On abortion, the feelings involved have been very nicely whipped up by both sides. One side maintains that fetuses have no well-formed feelings of their own, nor does society have any great stake in the matter, so if the mother's feelings allow her to have an abortion, so be it. The other side, of course, portrays the fetus as the ultimate defenseless innocent, (ignoring for the moment all the other defenseless innocents that we gladly send to slaughter every day on our farms), projected forward to be the doe-eyed infant that evokes such strong feelings.

    Then there is the ulterior battle about patriarchy, whether we as a political community feel that women should be subservient in this respect- that their bodies are sacred vessels to be sacrificed, if need be, to the ultra-sacred boon of new life. I am sure that the legislature couldn't care less about twin exceptions to the personhood-at-conception theology they are positing .. about trajectories, implantations, and all the rest. Nor should they.

  2. And if the political community "felt" good about the systematic marginalization of women, relegating them to the status of nothing but baby-producing vessels, there would (on the subjectivist philosophy you espouse here) be no philosophical reason to object? Just want to be clear on what you take to be the actual implications of the philosophical theory of ethics you are confidently professing here.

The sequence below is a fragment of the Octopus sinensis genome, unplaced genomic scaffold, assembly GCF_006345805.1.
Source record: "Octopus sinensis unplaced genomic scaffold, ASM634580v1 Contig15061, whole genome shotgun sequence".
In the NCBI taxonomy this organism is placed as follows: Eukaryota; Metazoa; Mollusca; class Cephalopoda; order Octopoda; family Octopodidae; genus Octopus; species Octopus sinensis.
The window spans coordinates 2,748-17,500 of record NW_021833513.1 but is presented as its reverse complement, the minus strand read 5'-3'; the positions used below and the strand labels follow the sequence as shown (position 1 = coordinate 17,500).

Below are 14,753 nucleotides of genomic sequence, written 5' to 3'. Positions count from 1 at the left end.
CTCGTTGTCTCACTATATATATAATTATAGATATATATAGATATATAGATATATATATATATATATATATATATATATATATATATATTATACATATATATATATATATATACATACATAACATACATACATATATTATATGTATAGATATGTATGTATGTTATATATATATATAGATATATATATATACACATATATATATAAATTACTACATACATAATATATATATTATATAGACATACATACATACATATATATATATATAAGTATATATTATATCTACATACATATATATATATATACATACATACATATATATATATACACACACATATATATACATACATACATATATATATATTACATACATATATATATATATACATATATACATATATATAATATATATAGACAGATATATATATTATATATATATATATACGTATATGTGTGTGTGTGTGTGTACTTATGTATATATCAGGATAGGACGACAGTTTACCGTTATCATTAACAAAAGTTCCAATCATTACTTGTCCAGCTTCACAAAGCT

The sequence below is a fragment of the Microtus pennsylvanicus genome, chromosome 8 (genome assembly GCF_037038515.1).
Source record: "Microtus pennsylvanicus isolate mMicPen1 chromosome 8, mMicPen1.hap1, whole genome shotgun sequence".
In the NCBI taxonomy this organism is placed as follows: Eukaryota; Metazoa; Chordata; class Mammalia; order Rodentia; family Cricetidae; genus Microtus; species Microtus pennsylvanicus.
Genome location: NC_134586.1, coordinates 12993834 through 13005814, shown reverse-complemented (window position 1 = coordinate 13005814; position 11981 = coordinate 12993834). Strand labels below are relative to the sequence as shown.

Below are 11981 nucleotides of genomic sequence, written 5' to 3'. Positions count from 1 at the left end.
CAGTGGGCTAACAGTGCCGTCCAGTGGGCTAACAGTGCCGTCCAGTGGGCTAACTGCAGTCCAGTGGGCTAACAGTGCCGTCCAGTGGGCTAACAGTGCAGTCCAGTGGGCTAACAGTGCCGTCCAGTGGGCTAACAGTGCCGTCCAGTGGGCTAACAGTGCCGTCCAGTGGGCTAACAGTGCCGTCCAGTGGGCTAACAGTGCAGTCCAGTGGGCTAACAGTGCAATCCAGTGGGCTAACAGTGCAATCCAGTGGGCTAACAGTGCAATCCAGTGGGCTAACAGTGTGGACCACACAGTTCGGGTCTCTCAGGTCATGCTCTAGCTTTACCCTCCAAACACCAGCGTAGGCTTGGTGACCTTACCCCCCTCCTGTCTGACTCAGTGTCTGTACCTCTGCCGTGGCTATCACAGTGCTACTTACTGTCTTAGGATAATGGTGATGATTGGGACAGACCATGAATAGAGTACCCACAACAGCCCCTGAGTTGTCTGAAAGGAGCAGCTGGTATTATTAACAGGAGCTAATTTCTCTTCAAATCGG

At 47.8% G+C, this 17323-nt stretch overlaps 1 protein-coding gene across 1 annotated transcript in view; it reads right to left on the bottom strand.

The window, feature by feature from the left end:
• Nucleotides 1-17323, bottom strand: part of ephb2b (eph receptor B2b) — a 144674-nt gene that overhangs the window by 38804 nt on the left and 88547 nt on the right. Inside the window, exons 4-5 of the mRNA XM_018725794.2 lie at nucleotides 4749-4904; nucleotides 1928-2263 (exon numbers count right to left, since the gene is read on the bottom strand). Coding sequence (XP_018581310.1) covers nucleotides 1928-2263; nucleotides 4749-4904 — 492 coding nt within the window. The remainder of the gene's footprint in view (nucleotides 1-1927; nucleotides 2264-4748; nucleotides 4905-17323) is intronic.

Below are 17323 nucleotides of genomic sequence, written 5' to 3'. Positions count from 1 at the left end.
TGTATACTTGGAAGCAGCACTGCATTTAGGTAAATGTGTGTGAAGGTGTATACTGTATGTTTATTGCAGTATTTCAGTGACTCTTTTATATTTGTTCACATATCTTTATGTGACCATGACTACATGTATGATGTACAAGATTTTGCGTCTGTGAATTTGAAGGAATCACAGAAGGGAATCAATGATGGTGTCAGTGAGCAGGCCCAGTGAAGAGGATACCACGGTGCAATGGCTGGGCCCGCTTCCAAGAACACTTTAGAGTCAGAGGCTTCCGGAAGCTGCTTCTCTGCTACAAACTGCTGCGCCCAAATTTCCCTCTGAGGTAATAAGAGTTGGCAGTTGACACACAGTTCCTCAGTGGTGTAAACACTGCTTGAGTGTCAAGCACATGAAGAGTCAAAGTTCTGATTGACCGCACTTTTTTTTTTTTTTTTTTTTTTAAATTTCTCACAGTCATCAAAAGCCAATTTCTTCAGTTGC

3. Yes, I think that is correct. Plenty of philosophers labored and still labor happily in such systems, doing philosophy. It all depends on what criteria you bring to the table, which are not themselves philosophical.

    I think the best you can say is that philosophy constitutes a sensitive way to get in touch with our (i.e. the philosopher's) intuitions and then work out their consequences as rigorously as possible, (which is unfortunately not very rigorous, given the defects of self-critique and human psychology in general), noting where they interact with other intuitions. But the starting point is always going to be irrational, otherwise you would be doing science.

  4. Hi Eric

    This idea of development trajectory interests me. I'm not sure how we avoid the point raised satirically in your earlier link, and memorably in Monty Python's 'Every Sperm is Sacred'. The sperm too, is on a development trajectory. Sure, only a vastly small proportion will make it to the point of the genetic shuffle, but it's also true that not all foetuses are on development trajectories to personhood. And while the sperm needs not only an extra ingredient, but also a willful act to get there, so too the foetus develops only with the external resources and consent of the mother to be.

    Is there a further, unspoken distinction being made here, that provides a clearer sense of what makes a foetus' development trajectory unique in this sense?